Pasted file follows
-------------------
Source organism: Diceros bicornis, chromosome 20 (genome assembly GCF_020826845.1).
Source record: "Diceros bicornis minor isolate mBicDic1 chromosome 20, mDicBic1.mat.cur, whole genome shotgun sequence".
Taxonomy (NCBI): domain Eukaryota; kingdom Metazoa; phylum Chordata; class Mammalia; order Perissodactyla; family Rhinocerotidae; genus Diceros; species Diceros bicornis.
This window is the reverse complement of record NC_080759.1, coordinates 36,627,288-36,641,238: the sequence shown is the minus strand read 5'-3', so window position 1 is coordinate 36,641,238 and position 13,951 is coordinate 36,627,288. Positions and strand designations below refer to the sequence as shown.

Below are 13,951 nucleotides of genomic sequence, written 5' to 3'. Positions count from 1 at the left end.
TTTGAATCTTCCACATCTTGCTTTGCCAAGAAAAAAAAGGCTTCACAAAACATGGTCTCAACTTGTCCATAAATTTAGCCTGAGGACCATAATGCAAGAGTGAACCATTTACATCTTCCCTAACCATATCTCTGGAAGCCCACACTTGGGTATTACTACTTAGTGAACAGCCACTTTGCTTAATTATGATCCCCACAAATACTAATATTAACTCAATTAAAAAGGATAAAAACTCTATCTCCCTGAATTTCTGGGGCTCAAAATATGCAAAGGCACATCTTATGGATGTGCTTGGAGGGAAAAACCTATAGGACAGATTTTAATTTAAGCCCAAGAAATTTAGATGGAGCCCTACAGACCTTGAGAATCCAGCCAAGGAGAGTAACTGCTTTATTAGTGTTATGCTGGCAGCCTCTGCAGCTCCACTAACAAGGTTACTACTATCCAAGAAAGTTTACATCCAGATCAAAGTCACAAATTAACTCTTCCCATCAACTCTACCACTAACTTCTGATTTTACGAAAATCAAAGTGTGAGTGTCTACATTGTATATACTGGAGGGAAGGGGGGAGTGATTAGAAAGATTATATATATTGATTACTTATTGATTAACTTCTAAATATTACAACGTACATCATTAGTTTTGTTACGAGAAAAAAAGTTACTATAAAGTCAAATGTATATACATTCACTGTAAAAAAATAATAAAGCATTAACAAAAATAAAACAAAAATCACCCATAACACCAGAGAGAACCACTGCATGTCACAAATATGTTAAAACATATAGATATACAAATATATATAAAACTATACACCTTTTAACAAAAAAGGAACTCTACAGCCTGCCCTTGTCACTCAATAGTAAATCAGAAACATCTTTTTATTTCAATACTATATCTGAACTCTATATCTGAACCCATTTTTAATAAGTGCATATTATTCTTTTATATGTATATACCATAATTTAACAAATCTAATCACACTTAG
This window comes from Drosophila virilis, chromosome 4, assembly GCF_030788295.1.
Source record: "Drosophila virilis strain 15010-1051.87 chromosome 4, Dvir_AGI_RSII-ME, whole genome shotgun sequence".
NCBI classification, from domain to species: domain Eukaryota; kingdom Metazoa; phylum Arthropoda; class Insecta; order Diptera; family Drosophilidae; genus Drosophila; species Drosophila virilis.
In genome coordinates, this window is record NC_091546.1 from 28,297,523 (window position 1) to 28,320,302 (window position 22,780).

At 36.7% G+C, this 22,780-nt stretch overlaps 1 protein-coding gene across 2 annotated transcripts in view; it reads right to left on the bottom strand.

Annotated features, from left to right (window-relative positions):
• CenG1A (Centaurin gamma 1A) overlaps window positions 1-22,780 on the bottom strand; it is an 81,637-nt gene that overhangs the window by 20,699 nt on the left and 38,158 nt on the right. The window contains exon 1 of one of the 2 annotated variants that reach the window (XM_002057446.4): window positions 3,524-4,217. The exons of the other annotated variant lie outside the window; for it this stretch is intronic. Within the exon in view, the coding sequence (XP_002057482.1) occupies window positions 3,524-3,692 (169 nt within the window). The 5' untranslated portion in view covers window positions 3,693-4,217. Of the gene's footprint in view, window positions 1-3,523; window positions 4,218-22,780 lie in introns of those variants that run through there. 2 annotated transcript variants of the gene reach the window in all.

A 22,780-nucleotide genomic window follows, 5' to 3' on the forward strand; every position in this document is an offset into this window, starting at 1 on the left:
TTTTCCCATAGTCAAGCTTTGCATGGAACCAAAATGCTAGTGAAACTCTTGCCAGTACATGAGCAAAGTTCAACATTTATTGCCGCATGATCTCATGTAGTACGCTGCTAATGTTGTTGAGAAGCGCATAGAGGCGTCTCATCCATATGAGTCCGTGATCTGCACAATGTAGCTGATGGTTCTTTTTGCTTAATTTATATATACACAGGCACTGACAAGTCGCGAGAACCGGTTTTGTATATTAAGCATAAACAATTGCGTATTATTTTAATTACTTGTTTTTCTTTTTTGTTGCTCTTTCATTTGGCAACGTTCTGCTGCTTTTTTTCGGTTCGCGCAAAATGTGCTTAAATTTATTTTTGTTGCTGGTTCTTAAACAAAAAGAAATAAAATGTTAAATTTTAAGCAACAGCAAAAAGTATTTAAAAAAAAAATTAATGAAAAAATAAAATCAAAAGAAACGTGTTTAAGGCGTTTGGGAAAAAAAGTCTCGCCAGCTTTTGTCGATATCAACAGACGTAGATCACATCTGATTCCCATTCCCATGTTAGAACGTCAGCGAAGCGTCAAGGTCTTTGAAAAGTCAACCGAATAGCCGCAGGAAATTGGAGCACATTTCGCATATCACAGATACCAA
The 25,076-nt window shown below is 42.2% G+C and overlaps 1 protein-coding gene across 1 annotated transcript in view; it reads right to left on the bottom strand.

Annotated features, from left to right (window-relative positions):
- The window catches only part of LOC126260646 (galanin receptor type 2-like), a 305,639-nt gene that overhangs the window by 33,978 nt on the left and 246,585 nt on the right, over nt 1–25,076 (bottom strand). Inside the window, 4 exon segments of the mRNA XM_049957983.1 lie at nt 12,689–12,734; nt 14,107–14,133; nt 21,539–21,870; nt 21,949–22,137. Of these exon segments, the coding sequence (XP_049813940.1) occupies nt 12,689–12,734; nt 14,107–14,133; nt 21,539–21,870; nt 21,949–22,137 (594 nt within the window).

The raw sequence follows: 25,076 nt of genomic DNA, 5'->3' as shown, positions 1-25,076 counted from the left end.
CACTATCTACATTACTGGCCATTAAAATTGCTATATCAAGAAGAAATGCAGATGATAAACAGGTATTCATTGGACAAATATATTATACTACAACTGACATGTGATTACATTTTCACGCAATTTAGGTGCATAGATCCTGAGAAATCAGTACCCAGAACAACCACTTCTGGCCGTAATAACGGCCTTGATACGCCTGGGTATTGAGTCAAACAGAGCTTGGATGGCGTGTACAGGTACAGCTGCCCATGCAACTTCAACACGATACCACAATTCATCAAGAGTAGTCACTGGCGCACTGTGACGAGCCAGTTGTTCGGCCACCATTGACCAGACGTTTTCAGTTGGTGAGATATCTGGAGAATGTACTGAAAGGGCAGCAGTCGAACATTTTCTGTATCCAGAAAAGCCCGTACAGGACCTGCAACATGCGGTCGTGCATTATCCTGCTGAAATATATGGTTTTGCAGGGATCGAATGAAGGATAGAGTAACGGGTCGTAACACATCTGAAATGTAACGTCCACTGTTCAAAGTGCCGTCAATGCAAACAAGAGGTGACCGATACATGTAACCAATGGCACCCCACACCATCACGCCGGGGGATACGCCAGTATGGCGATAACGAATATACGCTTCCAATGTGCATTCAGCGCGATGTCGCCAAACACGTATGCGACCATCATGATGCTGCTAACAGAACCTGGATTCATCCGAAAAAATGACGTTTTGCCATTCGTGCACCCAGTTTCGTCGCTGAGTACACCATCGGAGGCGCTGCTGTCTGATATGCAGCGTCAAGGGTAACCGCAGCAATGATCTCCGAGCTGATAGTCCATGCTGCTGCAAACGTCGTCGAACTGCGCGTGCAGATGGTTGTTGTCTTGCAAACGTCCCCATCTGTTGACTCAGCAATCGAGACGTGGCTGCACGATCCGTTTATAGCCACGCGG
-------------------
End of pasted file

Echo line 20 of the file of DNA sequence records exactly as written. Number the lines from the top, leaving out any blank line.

CACTATCTACATTACTGGCCATTAAAATTGCTATATCAAGAAGAAATGCAGATGATAAACAGGTATTCATTGGACAAATATATTATACTACAACTGACATGTGATTACATTTTCACGCAATTTAGGTGCATAGATCCTGAGAAATCAGTACCCAGAACAACCACTTCTGGCCGTAATAACGGCCTTGATACGCCTGGGTATTGAGTCAAACAGAGCTTGGATGGCGTGTACAGGTACAGCTGCCCATGCAACTTCAACACGATACCACAATTCATCAAGAGTAGTCACTGGCGCACTGTGACGAGCCAGTTGTTCGGCCACCATTGACCAGACGTTTTCAGTTGGTGAGATATCTGGAGAATGTACTGAAAGGGCAGCAGTCGAACATTTTCTGTATCCAGAAAAGCCCGTACAGGACCTGCAACATGCGGTCGTGCATTATCCTGCTGAAATATATGGTTTTGCAGGGATCGAATGAAGGATAGAGTAACGGGTCGTAACACATCTGAAATGTAACGTCCACTGTTCAAAGTGCCGTCAATGCAAACAAGAGGTGACCGATACATGTAACCAATGGCACCCCACACCATCACGCCGGGGGATACGCCAGTATGGCGATAACGAATATACGCTTCCAATGTGCATTCAGCGCGATGTCGCCAAACACGTATGCGACCATCATGATGCTGCTAACAGAACCTGGATTCATCCGAAAAAATGACGTTTTGCCATTCGTGCACCCAGTTTCGTCGCTGAGTACACCATCGGAGGCGCTGCTGTCTGATATGCAGCGTCAAGGGTAACCGCAGCAATGATCTCCGAGCTGATAGTCCATGCTGCTGCAAACGTCGTCGAACTGCGCGTGCAGATGGTTGTTGTCTTGCAAACGTCCCCATCTGTTGACTCAGCAATCGAGACGTGGCTGCACGATCCGTTTATAGCCACGCGG